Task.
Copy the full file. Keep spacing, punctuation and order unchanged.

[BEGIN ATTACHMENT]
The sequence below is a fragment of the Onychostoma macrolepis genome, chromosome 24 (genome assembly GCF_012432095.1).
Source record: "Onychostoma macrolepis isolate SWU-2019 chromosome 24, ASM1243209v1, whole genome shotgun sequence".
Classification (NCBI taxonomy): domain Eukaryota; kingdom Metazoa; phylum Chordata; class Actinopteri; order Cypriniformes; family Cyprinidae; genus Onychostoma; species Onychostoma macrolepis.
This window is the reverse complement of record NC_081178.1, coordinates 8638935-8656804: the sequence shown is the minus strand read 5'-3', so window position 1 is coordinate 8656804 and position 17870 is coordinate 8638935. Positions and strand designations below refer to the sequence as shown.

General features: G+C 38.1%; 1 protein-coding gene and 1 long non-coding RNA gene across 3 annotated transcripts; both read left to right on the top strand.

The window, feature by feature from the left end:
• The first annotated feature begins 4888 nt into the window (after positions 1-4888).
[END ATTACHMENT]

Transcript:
The sequence below is a fragment of the Onychostoma macrolepis genome, chromosome 24 (genome assembly GCF_012432095.1).
Source record: "Onychostoma macrolepis isolate SWU-2019 chromosome 24, ASM1243209v1, whole genome shotgun sequence".
Classification (NCBI taxonomy): domain Eukaryota; kingdom Metazoa; phylum Chordata; class Actinopteri; order Cypriniformes; family Cyprinidae; genus Onychostoma; species Onychostoma macrolepis.
This window is the reverse complement of record NC_081178.1, coordinates 8638935-8656804: the sequence shown is the minus strand read 5'-3', so window position 1 is coordinate 8656804 and position 17870 is coordinate 8638935. Positions and strand designations below refer to the sequence as shown.

General features: G+C 38.1%; 1 protein-coding gene and 1 long non-coding RNA gene across 3 annotated transcripts; both read left to right on the top strand.

The window, feature by feature from the left end:
• The first annotated feature begins 4888 nt into the window (after positions 1-4888).